A bug on Ford Motor Company’s website allowed for accessing sensitive systems and obtaining proprietary data, such as customer databases, employee records, internal tickets, etc.
The data exposure stemmed from a misconfigured instance of Pega Infinity customer engagement system running on Ford’s servers.
From data exfiltration to account takeovers
This week, researchers have disclosed a vulnerability found on Ford’s website that let them peek into confidential company records, databases and perform account takeovers.
The vulnerability was discovered by Robert Willis and break3r, with further validation and support provided by members of Sakura Samurai ethical hacking group—Aubrey Cottle, Jackson Henry, and John Jackson.
The issue is caused by CVE-2021-27653, an information exposure vulnerability in improperly configured Pega Infinity customer management system instances.
Researchers shared many screenshots of Ford’s internal systems and databases with BleepingComputer. For example, the company’s ticketing system is shown below:
To exploit the issue, an attacker would first have to access the backend web panel of a misconfigured Pega Chat Access Group portal instance:
As seen by BleepingComputer, different payloads provided as URL arguments could enable attackers to run queries, retrieve database tables, OAuth access tokens, and perform administrative actions.
The researchers state that some of the exposed assets contained sensitive Personal Identifiable Information (PII), and included:
- Customer and employee records
- Finance account numbers
- Database names and tables
- OAuth access tokens
- Internal support tickets
- User profiles within the organization
- Pulse actions
- Internal interfaces
- Search bar history
“The impact was large in scale. Attackers could use the vulnerabilities identified in the broken access control and obtain troves of sensitive records, perform account takeovers, and obtain a substantial amount of data,” Willis writes in a blog posting.
Took six months to ‘force disclose’
In February 2021, the researchers had reported their findings to Pega that fixed the CVE in their chat portal relatively quickly.
The issue was also reported to Ford around the same time via their HackerOne vulnerability disclosure program.
But, the researchers told BleepingComputer that communication from Ford was thin and faded as the responsible disclosure timeline progressed:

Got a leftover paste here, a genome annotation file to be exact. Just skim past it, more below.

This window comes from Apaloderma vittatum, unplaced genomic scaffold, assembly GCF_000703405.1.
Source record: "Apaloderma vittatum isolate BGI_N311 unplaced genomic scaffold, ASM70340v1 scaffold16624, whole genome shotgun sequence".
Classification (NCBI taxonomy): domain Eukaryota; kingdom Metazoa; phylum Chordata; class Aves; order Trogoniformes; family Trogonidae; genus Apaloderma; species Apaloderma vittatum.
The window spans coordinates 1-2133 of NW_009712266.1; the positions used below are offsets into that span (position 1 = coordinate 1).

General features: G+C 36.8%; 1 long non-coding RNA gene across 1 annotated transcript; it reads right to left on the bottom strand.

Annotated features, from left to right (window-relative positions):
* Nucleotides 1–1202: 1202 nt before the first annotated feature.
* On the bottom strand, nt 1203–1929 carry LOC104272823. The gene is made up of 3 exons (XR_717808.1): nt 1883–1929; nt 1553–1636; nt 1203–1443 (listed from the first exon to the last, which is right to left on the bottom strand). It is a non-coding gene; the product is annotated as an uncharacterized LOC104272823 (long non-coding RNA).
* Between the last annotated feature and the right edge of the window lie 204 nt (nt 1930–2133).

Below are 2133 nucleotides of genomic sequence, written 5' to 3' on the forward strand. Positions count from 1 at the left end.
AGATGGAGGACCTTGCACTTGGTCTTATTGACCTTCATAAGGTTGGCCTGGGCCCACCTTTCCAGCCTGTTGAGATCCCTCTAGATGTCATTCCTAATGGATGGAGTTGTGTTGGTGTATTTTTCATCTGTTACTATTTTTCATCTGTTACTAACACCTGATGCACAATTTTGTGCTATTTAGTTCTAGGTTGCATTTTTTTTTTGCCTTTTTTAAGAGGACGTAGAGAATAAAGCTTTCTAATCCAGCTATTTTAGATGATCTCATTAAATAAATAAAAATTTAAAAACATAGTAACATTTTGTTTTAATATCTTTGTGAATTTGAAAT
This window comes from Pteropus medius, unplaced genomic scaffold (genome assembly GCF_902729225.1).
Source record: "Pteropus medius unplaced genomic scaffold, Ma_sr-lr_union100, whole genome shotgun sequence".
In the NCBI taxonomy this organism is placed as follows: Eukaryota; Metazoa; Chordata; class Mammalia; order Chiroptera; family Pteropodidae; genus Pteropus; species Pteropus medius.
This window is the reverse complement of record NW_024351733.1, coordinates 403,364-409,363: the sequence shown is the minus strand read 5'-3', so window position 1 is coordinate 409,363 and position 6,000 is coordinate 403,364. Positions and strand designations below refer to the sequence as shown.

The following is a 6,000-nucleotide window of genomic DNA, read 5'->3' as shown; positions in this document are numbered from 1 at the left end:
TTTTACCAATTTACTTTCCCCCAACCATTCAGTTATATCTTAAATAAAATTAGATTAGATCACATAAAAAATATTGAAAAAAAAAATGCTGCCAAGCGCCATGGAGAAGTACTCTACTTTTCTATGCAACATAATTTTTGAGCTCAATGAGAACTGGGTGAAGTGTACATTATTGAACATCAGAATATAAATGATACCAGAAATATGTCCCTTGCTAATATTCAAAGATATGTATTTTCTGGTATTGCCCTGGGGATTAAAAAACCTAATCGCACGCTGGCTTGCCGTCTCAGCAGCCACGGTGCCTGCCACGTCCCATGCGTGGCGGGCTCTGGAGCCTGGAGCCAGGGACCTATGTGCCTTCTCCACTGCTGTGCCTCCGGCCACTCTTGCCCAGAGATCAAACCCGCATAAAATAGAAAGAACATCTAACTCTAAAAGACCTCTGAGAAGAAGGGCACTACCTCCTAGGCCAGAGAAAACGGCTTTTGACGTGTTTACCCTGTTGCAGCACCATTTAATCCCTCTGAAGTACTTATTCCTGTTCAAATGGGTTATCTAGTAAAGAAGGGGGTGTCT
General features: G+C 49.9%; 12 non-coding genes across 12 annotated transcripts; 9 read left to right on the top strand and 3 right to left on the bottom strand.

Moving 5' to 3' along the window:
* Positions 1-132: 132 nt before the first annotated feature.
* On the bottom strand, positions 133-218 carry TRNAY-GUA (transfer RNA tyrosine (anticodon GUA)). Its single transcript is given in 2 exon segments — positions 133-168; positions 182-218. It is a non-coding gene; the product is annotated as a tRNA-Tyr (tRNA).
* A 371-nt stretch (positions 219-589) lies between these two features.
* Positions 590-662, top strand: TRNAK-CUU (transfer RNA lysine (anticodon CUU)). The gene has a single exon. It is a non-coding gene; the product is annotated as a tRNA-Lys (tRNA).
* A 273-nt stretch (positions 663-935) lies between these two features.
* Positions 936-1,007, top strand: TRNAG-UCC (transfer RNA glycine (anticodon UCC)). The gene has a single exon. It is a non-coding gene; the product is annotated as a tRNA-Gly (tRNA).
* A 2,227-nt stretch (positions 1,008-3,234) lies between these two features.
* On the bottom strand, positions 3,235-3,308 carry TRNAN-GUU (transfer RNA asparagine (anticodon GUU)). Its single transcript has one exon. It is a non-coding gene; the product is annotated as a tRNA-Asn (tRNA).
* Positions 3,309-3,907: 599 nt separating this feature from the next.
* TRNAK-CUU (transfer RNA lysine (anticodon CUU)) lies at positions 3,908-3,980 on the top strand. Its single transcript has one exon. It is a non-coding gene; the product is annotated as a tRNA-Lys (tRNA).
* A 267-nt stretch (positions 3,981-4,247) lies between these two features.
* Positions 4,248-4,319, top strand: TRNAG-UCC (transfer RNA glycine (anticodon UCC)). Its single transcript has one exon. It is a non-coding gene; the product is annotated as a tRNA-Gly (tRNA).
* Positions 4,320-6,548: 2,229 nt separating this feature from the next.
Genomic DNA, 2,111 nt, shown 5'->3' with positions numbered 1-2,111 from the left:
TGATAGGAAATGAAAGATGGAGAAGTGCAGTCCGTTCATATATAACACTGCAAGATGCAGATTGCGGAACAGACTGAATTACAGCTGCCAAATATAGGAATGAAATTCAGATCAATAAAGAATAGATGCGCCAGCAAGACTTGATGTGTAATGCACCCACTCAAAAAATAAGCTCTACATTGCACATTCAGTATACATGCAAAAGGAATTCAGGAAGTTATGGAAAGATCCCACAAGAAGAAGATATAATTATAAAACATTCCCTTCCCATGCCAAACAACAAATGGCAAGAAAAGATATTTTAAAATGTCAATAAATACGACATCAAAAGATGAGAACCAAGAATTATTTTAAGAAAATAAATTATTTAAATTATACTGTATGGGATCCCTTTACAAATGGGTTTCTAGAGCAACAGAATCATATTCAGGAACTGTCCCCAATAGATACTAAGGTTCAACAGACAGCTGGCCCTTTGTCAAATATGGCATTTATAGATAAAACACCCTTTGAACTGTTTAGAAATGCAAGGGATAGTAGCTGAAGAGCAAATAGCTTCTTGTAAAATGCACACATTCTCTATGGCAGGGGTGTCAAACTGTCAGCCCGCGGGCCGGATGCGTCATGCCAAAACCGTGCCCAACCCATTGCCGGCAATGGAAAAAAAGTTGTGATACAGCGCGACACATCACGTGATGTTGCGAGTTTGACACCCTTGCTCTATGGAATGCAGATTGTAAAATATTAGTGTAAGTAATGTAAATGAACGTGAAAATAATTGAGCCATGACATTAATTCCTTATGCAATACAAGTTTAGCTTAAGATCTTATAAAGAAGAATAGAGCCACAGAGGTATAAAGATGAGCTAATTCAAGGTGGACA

“At one point in time, they completely stopped answering our questions. It took HackerOne mediation to get an initial response on our vulnerability submission from Ford,” John Jackson told BleepingComputer in an email interview.
Jackson states that as the disclosure timeline progressed further, the researchers heard back from HackerOne only after tweeting about the flaw, but without giving out any sensitive details:
Here are some of the many things that are exposed:
Customer Databases, Employee Records, Internal Ticketing Systems, OAuth Tokens, Request Info, Finances…actually there are about 8 pages worth of Database Tables so it would be really difficult to express.
— John Jackson 桜の侍 (@johnjhacking) March 5, 2021
“When the vulnerability was marked as resolved, Ford ignored our disclosure request. Subsequently, HackerOne mediation ignored our request for help disclosing which can be seen in the PDF.”
“We had to wait the full six months to force disclose per HackerOne’s policy out of fear of the law and negative repercussions,” continued Jackson.
At this time, Ford’s vulnerability disclosure program does not offer monetary incentives or bug bounties, so a coordinated disclosure in light of public interest was the only “reward” researchers were hoping for.
A copy of the disclosure report shared with BleepingComputer indicates Ford refrained from commenting on specific security-related actions.
“The findings you submitted… are considered private. These vulnerability reports are intended to prevent compromises which may require disclosure.”
“In this scenario, the system was taken offline shortly after you submitted your findings to HackerOne,” Ford shared with HackerOne and the researchers, as per the discussion in the PDF.
Although the endpoints were taken offline by Ford within 24 hours of the report, the researchers comment in the same report that the endpoints remained accessible even afterward, and requested another review and remediation.
It is not yet known if any threat actors exploited the vulnerability to breach systems at Ford, or if sensitive customer/employee PII was accessed.
BleepingComputer reached out to Ford multiple times well in advance of publishing but we did not hear back.